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Mutual fund turnover is a term used to describe the variation in a mutual fund's portfolio in a single year. This measurement is generally represented as a ratio and is calculated by taking the total amount of purchase and sale transactions within a mutual fund in a single year, dividing that total by two, and then dividing that total by the current amount of holdings in the portfolio. A high mutual fund turnover rate can be problematic to investors because it can cut into returns due to transaction expenses and tax consequences. It is best to compare the turnover of funds with similar strategies to see which are the most cost-efficient.
A mutual fund is a managed investment opportunity that pools together funds from multiple investors and uses that capital to make a broad range of investments. The value of a fund is determined by the net asset value of all of the securities it holds. Typically, investors reap rewards in the form of capital gains. Portfolio managers are in charge of choosing which securities are to be bought and sold, and all of these transactions, known as mutual fund turnover, have an effect on the return on investment for the fund's investors.
As an example of how mutual fund turnover is calculated, imagine that a fund has bought and sold a total of $50,000 US Dollars (USD) of securities in a year and currently has holdings of $100,000 USD. The first step is dividing the $50,000 USD by two, leaving a total of $25,000 USD. That number is divided by the total holdings of $100,000 USD for a quotient of .25. This means the fund had a turnover of 25 percent.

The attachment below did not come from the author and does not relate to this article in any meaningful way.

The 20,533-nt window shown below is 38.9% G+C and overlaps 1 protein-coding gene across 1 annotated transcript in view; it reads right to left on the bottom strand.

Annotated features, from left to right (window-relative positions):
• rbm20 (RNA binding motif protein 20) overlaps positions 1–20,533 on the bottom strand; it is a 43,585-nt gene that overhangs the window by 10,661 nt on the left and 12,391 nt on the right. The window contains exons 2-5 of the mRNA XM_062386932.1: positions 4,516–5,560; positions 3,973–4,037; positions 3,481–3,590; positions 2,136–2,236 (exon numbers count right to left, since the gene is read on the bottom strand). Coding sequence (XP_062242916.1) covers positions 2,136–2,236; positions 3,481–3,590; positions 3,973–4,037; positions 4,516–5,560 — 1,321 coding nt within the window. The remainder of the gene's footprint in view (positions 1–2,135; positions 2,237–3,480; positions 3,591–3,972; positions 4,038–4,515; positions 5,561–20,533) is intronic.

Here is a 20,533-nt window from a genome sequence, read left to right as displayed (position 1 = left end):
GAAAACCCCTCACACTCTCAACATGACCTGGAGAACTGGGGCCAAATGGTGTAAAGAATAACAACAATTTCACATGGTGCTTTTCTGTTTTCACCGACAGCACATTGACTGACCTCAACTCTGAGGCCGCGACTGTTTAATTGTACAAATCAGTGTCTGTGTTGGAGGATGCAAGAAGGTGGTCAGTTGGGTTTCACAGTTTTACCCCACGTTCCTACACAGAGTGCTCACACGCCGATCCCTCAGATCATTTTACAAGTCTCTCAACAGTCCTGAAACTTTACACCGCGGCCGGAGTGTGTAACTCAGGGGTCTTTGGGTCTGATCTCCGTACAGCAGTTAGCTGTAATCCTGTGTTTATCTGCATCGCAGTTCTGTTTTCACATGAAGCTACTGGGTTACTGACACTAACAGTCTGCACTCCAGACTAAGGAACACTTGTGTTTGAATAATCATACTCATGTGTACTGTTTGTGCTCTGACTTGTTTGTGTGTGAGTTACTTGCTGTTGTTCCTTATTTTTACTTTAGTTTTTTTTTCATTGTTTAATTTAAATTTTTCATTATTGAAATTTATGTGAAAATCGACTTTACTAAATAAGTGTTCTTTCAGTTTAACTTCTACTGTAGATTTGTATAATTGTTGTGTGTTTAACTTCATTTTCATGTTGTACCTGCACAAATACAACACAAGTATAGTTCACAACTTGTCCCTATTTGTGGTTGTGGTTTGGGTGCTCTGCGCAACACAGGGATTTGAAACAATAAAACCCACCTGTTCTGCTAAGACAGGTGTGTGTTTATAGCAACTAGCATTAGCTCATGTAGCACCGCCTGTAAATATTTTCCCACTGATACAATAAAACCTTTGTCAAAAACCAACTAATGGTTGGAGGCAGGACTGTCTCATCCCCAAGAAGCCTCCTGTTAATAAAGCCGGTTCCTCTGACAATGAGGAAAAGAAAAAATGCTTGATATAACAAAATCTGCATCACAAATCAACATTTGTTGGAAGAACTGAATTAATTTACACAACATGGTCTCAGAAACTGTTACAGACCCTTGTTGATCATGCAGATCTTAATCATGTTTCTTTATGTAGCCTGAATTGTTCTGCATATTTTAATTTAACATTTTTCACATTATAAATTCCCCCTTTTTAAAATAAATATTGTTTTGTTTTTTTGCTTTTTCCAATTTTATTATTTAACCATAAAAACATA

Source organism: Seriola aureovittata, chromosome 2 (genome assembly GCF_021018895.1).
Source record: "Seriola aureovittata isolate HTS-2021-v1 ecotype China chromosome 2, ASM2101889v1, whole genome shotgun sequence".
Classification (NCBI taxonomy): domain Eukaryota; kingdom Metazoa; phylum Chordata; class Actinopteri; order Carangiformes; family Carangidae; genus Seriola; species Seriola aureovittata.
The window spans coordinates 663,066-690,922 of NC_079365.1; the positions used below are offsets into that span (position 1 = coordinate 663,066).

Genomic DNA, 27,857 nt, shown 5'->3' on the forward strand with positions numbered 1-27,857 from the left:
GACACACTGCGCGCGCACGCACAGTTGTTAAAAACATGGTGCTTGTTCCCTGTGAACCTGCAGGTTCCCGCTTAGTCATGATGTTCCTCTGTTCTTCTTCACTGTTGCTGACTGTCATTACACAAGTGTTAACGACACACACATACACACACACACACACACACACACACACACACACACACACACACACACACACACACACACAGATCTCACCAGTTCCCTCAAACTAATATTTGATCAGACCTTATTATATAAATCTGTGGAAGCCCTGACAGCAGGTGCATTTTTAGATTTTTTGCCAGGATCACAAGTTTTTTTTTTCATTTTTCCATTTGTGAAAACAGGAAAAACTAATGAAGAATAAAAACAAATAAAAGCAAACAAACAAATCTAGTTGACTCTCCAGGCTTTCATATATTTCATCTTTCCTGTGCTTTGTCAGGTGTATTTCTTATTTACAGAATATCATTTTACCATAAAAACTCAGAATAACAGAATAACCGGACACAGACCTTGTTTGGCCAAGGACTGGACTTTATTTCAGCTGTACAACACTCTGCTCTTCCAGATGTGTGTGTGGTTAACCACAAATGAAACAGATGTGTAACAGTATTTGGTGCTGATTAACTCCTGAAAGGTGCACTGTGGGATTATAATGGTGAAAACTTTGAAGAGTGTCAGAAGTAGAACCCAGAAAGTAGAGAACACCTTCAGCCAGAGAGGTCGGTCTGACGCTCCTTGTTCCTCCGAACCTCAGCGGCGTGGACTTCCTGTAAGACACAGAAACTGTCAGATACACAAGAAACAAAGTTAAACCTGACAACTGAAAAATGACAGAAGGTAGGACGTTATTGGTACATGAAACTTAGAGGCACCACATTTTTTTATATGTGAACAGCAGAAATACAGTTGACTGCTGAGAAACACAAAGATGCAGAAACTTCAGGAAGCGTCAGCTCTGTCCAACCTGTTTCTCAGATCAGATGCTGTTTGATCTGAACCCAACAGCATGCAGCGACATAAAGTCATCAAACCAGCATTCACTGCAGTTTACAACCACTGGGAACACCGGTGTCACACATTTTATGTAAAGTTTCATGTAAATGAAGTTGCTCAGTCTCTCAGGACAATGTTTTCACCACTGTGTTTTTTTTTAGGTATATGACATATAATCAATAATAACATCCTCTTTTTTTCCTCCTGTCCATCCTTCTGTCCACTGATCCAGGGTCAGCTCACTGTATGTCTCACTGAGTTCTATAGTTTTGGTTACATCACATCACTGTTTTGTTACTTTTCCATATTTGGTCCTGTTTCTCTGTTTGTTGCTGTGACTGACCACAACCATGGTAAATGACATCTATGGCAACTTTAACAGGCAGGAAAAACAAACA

The mutual fund turnover is important because a high turnover can drain the returns available to investors. Every time a security within a fund is bought or sold, a commission fee is passed on to the fund's investors. In addition, when securities within a fund are sold, the capital gains that are amassed are taxable, which also reflects poorly upon the investor's return.
It is chiefly only valuable to compare the mutual fund turnover ratio for funds with similar portfolio strategies. For example, growth funds tend to be more aggressive with buying and selling securities. Value funds are more likely to buy and hold the securities that they deem to be underrated by the market, thereby causing a lower turnover than what is found in growth funds. Comparing the turnovers of funds with different goals can lead to incorrect conclusions.